The death toll from this weekend's earthquake in Ecuador has climbed past 350 and continues to rise, while another 2,000 or more people are injured.

Media images portray devastation far beyond what anyone could have imagined. And the death toll is only expected to increase, especially in the hard-hit coastal region.

With the three main roads to the coastal region of the country closed down, reaching the most rural and affected areas seems to be one of the biggest challenges for search and rescue teams working to free people trapped beneath collapsed buildings.

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Bradley Campbell/The World

There are unwritten rules to get by in the city. Any city.

In Boston, you have to step out into traffic before it will stop for you in a crosswalk. If you don't you'll never get across.

But there are certain rules, or instructions, that are written. For London subway riders, this rule is escalator etiquette on the Tube.

A local explained it to me this way: "It's hell, but we do it in a civilized way."

https://www.theunderline.org/news/

The Knight Foundation recently announced the winners of the Knight Cities Challenge. Thirty-seven winners from across the country will share $5 million for their projects geared to create more vibrancy and livable spaces. Friends of the Underline was one of three South Florida winners. That's a project designed by Miami resident Meg Daly to create a 10-mile linear park under the Miami-Dade Metrorail.  

El Nuevo Herald

The Florida Roundup looks at Carnival’s Cuba controversy, management trouble at Broward Health, and modified mosquitoes in the Keys.

Cruise giant Carnival faces a lawsuit and protests over its plans to sail from Miami to Cuba starting May 1st - and its willingness to follow Cuban law by not allowing Cuban-born Americans to cruise.

Nicole Poulin

What should a school do when parents don’t want their kids to take a standardized test?  Public school students across Florida are in the midst of testing season, and state law says the tests are mandatory; there’s no formal mechanism to “opt out.” But plenty of Florida parents are instructing their children to do just that.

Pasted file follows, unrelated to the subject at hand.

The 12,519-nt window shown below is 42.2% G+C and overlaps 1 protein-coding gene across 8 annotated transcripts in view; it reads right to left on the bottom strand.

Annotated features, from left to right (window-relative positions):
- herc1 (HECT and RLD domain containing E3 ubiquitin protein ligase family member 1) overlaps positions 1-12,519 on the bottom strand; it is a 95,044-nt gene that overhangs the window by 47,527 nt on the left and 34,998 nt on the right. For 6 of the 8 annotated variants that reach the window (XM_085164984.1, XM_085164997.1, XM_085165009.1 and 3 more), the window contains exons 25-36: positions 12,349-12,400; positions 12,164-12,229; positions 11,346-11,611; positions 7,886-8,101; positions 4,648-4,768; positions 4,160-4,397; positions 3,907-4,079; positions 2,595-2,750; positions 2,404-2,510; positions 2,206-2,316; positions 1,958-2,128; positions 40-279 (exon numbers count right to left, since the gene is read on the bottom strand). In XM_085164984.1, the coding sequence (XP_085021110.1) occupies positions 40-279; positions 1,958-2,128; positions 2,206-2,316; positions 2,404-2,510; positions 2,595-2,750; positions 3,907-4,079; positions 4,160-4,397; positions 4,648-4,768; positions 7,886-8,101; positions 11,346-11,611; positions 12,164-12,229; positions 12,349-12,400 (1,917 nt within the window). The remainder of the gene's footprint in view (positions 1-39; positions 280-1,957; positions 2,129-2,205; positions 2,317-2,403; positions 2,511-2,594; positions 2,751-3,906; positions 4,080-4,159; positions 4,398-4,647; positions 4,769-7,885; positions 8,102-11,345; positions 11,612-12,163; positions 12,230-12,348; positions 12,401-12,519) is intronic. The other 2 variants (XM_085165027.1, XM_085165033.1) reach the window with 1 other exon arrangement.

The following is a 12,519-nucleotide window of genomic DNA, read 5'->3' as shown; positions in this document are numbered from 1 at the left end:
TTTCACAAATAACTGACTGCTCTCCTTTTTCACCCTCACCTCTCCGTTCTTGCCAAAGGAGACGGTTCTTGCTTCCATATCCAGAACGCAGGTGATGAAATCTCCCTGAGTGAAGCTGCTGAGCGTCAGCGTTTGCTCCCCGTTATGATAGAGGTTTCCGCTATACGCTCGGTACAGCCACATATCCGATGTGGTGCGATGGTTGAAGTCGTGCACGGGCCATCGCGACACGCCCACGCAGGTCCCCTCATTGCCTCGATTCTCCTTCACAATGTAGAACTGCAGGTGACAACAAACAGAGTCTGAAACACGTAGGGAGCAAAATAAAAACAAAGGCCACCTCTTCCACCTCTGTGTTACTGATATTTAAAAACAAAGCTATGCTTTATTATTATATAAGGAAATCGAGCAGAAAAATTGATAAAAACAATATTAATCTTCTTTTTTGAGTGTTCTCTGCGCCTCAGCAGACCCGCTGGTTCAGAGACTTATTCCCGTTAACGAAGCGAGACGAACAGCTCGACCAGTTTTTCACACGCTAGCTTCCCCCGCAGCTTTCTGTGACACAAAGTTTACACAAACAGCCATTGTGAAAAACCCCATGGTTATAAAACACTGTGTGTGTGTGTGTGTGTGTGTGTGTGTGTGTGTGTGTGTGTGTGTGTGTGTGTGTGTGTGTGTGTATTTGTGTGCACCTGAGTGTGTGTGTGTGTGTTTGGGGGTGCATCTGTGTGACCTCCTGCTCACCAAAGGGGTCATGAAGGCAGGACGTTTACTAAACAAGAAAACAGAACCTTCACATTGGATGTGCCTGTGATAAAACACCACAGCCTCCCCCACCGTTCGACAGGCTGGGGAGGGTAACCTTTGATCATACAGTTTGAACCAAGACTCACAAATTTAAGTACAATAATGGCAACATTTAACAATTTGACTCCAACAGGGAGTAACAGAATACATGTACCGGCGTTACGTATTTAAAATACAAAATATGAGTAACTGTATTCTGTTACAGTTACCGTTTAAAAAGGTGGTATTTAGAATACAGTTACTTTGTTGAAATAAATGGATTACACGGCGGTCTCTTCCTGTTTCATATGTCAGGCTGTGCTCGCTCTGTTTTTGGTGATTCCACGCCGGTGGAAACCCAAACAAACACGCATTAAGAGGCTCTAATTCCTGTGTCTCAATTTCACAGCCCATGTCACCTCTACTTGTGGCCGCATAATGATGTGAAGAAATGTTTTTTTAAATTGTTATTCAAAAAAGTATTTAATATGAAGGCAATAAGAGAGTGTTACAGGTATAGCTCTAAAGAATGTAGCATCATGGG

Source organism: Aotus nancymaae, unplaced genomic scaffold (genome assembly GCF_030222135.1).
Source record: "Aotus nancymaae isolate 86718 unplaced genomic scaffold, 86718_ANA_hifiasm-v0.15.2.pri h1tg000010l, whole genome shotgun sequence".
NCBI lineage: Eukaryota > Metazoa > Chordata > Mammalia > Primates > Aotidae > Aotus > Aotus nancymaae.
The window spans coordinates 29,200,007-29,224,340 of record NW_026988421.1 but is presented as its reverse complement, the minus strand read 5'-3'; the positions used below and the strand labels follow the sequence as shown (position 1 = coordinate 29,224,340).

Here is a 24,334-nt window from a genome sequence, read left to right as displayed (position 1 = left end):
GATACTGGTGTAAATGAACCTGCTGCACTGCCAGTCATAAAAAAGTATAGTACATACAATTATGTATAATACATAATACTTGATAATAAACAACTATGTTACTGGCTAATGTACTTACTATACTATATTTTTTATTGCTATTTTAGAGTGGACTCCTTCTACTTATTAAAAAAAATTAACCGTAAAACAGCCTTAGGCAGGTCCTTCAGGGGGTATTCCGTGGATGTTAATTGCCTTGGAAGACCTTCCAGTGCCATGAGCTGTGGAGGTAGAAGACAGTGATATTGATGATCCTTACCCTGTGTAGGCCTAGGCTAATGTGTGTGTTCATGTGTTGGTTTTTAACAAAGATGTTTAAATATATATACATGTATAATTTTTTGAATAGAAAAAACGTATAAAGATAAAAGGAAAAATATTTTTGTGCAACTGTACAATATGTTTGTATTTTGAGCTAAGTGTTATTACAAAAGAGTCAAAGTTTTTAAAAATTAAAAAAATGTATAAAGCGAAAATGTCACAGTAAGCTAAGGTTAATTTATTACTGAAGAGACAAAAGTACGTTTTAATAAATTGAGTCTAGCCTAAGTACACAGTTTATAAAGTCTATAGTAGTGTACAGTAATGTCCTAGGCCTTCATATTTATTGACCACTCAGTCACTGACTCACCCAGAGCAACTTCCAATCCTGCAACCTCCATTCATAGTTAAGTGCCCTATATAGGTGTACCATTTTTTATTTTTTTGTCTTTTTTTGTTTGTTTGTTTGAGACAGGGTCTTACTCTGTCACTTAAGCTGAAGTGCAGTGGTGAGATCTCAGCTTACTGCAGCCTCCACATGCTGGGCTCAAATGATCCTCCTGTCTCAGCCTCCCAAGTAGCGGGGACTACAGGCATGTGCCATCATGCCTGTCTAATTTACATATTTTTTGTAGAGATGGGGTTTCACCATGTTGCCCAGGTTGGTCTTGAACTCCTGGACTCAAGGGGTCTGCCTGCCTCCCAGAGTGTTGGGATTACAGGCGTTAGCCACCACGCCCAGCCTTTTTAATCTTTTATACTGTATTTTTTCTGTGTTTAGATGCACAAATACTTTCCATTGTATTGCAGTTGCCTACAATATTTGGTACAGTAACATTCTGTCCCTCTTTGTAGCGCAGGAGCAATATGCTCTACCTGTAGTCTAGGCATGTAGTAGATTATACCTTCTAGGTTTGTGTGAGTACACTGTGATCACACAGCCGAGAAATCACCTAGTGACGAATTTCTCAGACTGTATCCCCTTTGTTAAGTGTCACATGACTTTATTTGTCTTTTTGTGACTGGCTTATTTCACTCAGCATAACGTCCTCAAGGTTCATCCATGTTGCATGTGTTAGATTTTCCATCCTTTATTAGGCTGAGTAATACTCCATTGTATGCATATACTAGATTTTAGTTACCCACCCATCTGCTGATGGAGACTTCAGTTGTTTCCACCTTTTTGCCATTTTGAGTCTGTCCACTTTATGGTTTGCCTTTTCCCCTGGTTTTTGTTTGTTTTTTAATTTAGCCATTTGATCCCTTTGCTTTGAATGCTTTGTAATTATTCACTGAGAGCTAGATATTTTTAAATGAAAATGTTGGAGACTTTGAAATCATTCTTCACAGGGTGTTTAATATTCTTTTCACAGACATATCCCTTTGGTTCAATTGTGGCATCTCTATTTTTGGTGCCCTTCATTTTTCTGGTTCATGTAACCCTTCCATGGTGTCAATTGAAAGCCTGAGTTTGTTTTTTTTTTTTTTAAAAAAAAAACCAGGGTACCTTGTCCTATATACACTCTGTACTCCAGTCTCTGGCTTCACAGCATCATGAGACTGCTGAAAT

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Courtesy of Hendel Leiva

In 2003, while I was growing up in Brentwood, New York, a suburban town on Long Island, my hometown underwent a dramatic cultural shift. My high school classmates suddenly became obsessed with a 28-year-old hip hop artist from ‘Southside’ Jamaica, Queens.

It’s been 13 years since the release of 50 Cent’s debut album, "Get Rich Or Die Tryin," which to date has sold more than 8.4 million copies. To me, though, the album is a reminder of  a time in my hometown where music began to imitate life: Gang violence became the norm.

'Two Friends' Veloso And Gil Bring Brazil's Tropicália Songs To Miami

Apr 18, 2016
Tim Padgett / WLRN.org

Two Brazilian musical icons performed in South Florida over the weekend. In their heyday they were as important to Latin American music as the Beatles were to rock and roll.

Caetano Veloso and Gilberto Gil are both 73 today. But they haven’t slowed down. They’ve just released a live, acoustic retrospective album of their songs called “Two Friends, One Century of Music.”

 

Screengrab King Carter Funeral Livestream / WLRN

When children and teenagers die, they’re remembered for what they were--kids who loved cartoons, school and sports.

In the past decade, more than 300 children and teens have been killed by gun violence in Miami-Dade County.

Terry Wright, owner of the Wright & Young Funeral Home  in North Miami-Dade, planned the funerals for some of  those children whose lives were cut short by senseless acts of violence.

And even though his business is death, Wright struggles with the homegoing services for  kids.

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